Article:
Please tell our readers what was the procedure you followed for your applications to the big law firms?

We had a robust recruitment committee during my years in law school, and the big law firms, both Indian and from the UK, were recruiting actively from NLSIU. We routed our job applications through our recruitment committee and some students had already landed jobs through pre-placement offers on the basis of internships.

 

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You have further worked in litigation for about 2 years. Kindly in brief share these experiences with our readers.

After walking into NLSIU in 2003, joining a litigation practice in 2010, was my biggest eye opener. During my time at AMSS, I had the opportunity to work on all kinds of projects, but due to the way large corporate firms are structured, my client or ‘real world’ exposure was fairly limited and junior resources in large firms are generally sheltered and insulated from the big bad world.

Juniors in Litigation, especially outside of the larger firms, have no such protection afforded to them. You are quite literally thrown into the deep end, whether it is drafting, or filing a suit or petition, sitting in client meetings and gleaning facts from your clients, sitting with senior lawyers and briefing them. In litigation, every one of your skills is tested thoroughly. Whether it is the hard legal skills of drafting or research or soft skills in managing client expectations and dealing with the registry, all your work and life experience will come into play when working in litigation and therefore, to me at least, it was one of the more challenging experiences of my life.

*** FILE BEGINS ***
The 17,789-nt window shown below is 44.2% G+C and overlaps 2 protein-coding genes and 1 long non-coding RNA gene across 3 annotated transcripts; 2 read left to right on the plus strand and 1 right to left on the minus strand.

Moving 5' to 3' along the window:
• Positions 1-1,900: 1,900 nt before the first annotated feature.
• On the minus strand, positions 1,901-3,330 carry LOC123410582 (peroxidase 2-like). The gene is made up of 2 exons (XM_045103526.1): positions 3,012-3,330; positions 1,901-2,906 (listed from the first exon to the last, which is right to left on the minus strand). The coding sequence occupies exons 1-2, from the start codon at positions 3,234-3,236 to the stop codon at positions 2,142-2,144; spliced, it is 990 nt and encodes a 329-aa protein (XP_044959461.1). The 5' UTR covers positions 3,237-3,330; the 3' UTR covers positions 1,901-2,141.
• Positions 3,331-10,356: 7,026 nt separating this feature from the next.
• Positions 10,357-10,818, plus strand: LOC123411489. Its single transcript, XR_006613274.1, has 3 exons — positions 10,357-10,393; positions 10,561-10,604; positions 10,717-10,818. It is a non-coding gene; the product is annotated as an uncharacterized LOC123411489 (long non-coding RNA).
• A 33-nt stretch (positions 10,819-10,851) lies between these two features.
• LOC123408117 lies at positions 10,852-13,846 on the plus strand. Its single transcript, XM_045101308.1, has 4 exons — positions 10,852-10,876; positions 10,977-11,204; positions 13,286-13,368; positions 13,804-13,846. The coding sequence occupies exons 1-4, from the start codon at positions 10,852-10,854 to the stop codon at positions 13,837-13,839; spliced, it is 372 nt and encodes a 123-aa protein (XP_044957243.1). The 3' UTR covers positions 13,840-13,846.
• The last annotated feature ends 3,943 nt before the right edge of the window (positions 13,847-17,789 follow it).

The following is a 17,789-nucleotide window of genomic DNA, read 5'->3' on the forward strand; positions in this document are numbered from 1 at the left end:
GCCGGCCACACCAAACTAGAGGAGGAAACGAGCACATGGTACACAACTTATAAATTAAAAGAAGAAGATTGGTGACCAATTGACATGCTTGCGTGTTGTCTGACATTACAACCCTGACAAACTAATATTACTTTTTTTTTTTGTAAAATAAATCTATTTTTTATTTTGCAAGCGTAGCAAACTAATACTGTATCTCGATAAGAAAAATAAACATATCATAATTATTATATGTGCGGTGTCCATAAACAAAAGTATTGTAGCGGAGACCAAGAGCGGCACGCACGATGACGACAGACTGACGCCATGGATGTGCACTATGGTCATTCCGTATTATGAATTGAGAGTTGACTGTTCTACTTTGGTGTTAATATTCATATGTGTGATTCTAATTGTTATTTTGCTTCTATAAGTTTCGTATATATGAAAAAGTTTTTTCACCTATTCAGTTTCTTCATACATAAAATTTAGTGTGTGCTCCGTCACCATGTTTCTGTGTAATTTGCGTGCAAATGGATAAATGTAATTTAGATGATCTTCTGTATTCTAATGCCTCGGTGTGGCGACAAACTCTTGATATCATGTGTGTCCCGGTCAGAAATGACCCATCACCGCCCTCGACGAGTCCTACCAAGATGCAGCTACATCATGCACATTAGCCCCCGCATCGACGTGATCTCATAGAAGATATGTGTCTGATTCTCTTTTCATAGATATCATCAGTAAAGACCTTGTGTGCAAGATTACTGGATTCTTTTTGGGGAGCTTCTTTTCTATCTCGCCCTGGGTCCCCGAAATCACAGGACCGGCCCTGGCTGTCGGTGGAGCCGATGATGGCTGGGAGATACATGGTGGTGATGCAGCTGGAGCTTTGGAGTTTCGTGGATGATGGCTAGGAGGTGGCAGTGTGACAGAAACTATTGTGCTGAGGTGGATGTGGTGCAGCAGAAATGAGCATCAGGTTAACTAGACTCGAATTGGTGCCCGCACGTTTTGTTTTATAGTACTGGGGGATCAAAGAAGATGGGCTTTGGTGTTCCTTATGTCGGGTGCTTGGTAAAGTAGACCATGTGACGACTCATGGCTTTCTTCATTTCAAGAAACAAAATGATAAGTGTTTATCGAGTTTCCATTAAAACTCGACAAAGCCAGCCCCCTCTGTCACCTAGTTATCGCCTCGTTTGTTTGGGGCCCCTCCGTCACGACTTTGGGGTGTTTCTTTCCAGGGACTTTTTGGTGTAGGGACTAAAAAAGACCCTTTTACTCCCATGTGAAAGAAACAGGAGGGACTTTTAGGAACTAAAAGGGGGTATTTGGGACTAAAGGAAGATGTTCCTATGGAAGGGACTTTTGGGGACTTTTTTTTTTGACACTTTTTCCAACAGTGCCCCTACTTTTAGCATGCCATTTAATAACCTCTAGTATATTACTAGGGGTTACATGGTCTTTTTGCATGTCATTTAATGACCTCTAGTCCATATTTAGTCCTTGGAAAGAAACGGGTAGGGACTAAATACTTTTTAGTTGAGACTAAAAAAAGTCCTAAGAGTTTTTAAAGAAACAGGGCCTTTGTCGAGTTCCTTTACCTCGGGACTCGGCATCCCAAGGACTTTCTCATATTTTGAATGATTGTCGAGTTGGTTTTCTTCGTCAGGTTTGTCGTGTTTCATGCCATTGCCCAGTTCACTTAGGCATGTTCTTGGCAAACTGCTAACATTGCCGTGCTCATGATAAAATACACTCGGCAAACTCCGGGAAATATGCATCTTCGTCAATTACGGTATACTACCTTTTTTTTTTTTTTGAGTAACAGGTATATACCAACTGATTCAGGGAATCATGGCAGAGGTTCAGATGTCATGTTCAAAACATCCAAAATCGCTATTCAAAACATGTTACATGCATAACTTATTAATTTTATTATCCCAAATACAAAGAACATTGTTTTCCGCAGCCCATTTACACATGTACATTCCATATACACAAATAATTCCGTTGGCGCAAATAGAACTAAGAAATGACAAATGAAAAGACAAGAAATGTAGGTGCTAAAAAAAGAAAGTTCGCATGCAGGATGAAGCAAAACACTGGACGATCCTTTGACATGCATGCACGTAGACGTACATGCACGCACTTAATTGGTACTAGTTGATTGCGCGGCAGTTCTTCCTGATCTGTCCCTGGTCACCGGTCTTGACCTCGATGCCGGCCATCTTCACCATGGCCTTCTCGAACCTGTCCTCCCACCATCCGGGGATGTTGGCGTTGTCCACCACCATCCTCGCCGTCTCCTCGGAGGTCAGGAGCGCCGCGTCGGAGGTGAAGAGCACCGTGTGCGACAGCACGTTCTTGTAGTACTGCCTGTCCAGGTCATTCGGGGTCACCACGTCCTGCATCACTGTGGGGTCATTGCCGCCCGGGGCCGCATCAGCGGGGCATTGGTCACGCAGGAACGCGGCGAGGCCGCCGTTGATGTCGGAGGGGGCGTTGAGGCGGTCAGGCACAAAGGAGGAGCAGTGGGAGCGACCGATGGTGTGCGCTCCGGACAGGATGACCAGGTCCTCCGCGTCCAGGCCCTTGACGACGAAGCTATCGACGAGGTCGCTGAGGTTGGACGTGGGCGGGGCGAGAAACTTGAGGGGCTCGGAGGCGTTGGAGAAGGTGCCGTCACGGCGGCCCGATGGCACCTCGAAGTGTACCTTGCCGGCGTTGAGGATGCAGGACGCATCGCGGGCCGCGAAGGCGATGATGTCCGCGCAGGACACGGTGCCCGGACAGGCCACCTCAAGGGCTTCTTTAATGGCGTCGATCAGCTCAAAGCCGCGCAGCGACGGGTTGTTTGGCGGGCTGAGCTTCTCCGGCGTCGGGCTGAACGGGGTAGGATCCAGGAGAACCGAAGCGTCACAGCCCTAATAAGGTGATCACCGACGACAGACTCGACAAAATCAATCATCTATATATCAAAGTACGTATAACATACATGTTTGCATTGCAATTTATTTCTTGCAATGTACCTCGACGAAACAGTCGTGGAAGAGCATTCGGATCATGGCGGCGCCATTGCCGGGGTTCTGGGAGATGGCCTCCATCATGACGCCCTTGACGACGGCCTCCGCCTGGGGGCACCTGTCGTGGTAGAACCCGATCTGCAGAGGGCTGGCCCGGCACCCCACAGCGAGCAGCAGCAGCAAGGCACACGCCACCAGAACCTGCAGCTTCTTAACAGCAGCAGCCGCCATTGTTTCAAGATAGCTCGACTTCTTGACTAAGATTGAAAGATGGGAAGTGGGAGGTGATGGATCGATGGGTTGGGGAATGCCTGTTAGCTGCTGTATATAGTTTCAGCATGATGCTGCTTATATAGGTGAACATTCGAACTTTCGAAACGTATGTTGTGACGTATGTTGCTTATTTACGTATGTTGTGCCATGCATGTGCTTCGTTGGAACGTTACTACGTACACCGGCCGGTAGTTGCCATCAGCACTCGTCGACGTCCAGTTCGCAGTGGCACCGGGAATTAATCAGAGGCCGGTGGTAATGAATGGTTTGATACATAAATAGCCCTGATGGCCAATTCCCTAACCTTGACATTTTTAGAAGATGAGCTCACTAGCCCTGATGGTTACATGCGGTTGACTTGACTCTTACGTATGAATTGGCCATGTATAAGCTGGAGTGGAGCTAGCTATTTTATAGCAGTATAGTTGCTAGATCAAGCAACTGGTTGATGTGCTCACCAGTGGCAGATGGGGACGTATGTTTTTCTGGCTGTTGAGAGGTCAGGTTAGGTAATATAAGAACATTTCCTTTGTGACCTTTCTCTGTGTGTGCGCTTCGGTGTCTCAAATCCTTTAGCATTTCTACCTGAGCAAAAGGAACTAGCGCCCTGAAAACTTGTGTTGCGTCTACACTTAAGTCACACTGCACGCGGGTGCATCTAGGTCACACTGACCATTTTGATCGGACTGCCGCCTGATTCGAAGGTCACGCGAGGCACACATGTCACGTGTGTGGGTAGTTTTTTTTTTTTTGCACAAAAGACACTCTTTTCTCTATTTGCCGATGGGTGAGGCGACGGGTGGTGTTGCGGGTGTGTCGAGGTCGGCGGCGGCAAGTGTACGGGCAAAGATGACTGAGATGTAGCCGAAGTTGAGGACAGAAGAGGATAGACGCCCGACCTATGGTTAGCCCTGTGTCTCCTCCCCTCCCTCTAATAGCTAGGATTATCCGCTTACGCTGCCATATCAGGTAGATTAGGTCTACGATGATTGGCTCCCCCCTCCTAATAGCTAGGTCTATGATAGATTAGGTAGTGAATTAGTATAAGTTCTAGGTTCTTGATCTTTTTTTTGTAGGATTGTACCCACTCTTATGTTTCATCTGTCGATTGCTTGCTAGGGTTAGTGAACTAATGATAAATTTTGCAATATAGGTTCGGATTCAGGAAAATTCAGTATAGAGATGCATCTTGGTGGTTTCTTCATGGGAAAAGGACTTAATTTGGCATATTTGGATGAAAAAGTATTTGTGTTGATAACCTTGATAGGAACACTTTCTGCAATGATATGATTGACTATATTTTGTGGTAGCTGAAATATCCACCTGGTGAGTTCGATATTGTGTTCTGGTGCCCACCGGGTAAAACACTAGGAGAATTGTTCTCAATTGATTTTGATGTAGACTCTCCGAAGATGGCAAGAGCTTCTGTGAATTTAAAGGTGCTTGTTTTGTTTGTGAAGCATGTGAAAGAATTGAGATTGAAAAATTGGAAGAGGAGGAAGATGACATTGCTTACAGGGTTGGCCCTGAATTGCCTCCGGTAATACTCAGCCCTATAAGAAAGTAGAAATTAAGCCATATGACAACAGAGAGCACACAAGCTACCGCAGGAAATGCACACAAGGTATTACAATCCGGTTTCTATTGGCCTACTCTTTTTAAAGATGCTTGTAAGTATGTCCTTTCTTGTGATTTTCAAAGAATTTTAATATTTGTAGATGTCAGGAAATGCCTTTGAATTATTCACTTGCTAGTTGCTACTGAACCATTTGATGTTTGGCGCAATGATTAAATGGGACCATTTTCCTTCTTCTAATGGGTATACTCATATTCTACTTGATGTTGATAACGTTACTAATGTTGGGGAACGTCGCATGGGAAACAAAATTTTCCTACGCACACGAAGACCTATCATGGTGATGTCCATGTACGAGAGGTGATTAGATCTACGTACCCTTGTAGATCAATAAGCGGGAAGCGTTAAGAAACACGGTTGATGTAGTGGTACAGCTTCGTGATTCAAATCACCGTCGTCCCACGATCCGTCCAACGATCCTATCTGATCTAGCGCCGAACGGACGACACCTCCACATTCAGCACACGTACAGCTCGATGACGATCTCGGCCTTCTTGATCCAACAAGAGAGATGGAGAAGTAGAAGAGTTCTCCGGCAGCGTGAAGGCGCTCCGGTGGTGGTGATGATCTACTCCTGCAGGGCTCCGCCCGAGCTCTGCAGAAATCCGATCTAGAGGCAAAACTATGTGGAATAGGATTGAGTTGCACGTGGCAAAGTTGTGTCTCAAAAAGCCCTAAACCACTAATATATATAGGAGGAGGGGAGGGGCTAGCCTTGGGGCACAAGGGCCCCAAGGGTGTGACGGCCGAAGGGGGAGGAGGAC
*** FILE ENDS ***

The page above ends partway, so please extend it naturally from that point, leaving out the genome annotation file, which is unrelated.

Take our readers through this wonderful transition and journey you have experienced and kindly share your legal insights in sports issues.

(Thereafter Aditya joined GameChanger Law Advisors as a Senior Consultant and as the Managing Editor of gamechangerindia.com and finally became Partner of GameChanger Law Advisors.)

GameChanger Law Advisors (a legal advisory practice) and GameChanger Sports Ventures (a consultancy and online web magazine on the business of sport) was founded by Amrut Joshi (NLSIU, Batch of 2003) in the year 2011. I was always interested in sports law and sports businesses and most of my friends knew of that interest. I was put in touch with Amrut through a common friend and I wound up joining both the law firm and the consultancy in 2012. Initially, it was just the two of us in the law practice.

GameChanger Sports Ventures was conceptualized as a sports business consulting firm to provide niche consulting services to the sports industry (such as sponsorship consulting, social media marketing, and other advisory services). While Amrut and I were responsible for shaping the content platform i.e. gamechangerindia.com, Prantik Mazumdar (who is a reputed digital marketing consultant in Singapore) was leading the execution of all consulting assignments.